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A Hazard of New Fortunes — Complete by Howells

And Ah'm not afraid of ouah fate


"You will?" he shouted, in a rapture. "In every way--and always--as long as you live? Do you mean it?" He had caught her hand to his breast and was grappling it tight there and drawing her to him.

The changing emotions chased one another through her heart and over her face: dismay, shame, pride, tenderness. "You don't believe," she said, hoarsely, "that Ah meant that?"

"No, but I hope you do mean it; for if you don't, nothing else means anything."

There was no space, there was only a point of wavering. "Ah do mean it."

When they lifted their eyes from each other again it was half-past ten. "No' you most go," she said.

"But the colonel--our fate?"

"The co'nel is often oat late, and Ah'm not afraid of ouah fate, no' that we've taken it into ouah own hands." She looked at him with dewy eyes of trust, of inspiration.

"Oh, it's going to come out all right," he said. "It can't come out wrong now, no matter what happens. But who'd have thought it, when I came into this house, in such a state of sin and misery, half an hour ago--"

"Three houahs and a half ago!" she said. "No! you most jost go. Ah'm tahed to death. Good-night. You can come in the mawning to see-papa." She opened the door and pushed him out with enrapturing violence, and he ran laughing down the steps into her father's arms.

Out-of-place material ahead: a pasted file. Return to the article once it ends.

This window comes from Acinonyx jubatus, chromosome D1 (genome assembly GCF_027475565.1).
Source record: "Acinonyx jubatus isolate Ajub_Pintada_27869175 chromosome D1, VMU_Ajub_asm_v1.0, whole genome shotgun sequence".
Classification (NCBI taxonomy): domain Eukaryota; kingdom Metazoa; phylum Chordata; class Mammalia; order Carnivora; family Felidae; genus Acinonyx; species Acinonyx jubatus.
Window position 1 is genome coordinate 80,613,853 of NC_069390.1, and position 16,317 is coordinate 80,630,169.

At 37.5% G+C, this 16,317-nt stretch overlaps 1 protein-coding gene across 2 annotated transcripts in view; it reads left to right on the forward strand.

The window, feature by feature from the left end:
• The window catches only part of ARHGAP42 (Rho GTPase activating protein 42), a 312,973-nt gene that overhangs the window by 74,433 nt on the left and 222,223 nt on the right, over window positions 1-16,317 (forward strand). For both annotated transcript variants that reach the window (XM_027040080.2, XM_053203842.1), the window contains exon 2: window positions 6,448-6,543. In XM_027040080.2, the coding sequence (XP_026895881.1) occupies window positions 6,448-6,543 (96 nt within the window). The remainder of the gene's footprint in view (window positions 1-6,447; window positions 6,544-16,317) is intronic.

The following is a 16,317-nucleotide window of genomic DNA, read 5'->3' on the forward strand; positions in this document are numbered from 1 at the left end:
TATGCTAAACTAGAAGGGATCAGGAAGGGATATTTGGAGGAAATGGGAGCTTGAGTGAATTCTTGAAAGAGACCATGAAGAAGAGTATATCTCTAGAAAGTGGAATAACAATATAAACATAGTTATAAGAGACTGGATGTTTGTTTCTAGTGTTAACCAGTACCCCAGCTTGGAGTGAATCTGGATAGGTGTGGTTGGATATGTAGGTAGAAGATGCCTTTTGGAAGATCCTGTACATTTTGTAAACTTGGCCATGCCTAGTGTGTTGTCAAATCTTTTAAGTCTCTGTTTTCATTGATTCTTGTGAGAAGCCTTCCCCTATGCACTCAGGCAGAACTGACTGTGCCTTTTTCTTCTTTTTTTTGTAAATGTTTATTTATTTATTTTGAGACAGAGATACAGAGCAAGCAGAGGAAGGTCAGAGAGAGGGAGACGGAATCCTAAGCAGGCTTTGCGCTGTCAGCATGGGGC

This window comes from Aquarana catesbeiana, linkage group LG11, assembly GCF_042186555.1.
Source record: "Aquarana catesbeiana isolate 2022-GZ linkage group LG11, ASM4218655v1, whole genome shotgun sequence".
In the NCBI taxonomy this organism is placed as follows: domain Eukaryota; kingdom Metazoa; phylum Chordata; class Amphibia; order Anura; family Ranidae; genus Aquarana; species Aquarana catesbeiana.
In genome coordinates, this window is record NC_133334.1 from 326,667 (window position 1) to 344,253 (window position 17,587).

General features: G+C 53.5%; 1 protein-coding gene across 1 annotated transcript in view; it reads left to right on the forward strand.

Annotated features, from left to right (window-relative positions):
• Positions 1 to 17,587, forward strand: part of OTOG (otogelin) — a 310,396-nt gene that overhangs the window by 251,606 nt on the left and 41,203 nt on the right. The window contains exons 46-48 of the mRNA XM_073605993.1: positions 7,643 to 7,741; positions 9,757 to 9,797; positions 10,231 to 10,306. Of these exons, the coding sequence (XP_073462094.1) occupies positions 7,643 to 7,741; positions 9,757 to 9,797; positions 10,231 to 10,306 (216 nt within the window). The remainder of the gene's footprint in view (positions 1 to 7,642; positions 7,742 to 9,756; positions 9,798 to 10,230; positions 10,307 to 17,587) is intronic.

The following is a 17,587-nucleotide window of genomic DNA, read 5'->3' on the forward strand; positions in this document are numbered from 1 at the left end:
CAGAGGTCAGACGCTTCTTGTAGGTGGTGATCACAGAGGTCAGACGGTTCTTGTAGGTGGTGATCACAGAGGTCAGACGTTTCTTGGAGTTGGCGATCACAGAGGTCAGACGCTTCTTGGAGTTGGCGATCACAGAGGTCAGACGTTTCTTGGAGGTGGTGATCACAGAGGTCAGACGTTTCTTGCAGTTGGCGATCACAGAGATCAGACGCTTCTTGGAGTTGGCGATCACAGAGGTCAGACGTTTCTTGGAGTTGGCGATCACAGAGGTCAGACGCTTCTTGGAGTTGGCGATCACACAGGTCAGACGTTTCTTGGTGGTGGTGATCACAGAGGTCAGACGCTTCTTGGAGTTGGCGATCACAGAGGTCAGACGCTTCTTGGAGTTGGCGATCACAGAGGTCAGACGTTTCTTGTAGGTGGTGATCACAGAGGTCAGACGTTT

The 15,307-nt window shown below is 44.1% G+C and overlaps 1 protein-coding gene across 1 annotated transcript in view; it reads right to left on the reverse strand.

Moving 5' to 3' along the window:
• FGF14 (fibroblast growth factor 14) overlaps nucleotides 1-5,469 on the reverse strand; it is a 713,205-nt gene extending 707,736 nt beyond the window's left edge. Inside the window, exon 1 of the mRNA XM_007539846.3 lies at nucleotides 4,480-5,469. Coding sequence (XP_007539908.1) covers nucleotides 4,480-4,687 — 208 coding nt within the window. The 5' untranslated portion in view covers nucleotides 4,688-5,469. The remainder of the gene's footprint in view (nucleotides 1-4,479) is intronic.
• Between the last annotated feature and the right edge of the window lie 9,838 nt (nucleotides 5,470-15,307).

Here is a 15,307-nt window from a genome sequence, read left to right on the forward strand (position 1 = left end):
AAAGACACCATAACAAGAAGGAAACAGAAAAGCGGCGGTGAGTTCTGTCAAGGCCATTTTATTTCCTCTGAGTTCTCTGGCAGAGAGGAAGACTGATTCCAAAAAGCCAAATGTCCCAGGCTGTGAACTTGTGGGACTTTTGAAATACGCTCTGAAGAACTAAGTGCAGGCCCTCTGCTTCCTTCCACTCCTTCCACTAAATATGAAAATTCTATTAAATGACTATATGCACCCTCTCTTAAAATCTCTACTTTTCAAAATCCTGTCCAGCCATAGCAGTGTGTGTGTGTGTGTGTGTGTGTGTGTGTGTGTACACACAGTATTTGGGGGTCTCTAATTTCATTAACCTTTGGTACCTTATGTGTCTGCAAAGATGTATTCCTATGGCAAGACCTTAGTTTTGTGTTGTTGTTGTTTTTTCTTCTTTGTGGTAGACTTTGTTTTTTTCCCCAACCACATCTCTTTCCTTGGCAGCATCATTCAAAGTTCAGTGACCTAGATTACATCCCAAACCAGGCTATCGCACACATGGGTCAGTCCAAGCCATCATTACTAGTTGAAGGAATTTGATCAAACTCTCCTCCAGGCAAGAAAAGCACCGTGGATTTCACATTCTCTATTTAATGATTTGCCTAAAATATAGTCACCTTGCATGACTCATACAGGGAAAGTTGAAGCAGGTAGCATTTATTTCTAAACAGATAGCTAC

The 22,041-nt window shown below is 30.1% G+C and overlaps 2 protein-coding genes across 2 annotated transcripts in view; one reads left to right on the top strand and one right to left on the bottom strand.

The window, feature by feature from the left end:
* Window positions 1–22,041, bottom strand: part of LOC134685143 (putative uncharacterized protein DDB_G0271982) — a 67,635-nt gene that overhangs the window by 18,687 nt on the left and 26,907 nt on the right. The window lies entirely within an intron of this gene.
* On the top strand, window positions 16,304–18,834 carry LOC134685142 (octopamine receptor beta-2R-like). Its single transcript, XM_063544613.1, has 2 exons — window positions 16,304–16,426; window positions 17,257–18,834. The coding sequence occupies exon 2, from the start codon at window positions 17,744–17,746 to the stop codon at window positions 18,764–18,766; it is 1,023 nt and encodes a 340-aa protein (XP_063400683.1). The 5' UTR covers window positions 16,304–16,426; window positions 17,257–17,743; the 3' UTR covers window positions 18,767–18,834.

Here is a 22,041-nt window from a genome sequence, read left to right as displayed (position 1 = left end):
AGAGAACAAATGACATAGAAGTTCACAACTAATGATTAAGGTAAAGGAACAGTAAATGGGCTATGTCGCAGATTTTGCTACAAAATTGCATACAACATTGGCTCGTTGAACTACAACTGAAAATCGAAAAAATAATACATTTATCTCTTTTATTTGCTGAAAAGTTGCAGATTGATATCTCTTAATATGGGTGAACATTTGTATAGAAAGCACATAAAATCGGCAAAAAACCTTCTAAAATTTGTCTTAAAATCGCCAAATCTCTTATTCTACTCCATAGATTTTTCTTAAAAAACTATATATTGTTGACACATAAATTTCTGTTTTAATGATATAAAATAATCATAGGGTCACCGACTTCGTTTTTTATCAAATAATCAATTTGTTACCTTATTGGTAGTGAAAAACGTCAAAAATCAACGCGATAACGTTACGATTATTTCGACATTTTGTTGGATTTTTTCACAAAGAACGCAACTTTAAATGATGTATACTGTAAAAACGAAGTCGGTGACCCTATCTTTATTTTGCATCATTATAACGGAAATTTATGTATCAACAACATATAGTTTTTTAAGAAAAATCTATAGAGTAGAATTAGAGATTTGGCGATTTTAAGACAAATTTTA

"Why, colonel! I was just going up to meet you." He had really thought he would walk off his exultation in that direction.

"I am very sorry to say, Mr. Fulkerson," the colonel began, gravely, "that Mr. Dryfoos adheres to his position."

"Oh, all right," said Fulkerson, with unabated joy. "It's what I expected. Well, my course is clear; I shall stand by March, and I guess the world won't come to an end if he bounces us both. But I'm everlastingly obliged to you, Colonel Woodburn, and I don't know what to say to you. I--I won't detain you now; it's so late. I'll see you in the morning. Good-ni--"

Fulkerson did not realize that it takes two to part. The colonel laid hold of his arm and turned away with him. "I will walk toward your place with you. I can understand why you should be anxious to know the particulars of my interview with Mr. Dryfoos"; and in the statement which followed he did not spare him the smallest. It outlasted their walk and detained them long on the steps of the 'Every Other Week' building. But at the end Fulkerson let himself in with his key as light of heart as if he had been listening to the gayest promises that fortune could make.

By the time he met March at the office next morning, a little, but only a very little, misgiving saddened his golden heaven. He took March's hand with high courage, and said, "Well, the old man sticks to his point, March." He added, with the sense of saying it before Miss Woodburn: "And I stick by you. I've thought it all over, and I'd rather be right with you than wrong with him."

"Well, I appreciate your motive, Fulkerson," said March. "But perhaps--perhaps we can save over our heroics for another occasion. Lindau seems to have got in with his, for the present."

He told him of Lindau's last visit, and they stood a moment looking at each other rather queerly. Fulkerson was the first to recover his spirits. "Well," he said, cheerily, "that let's us out."


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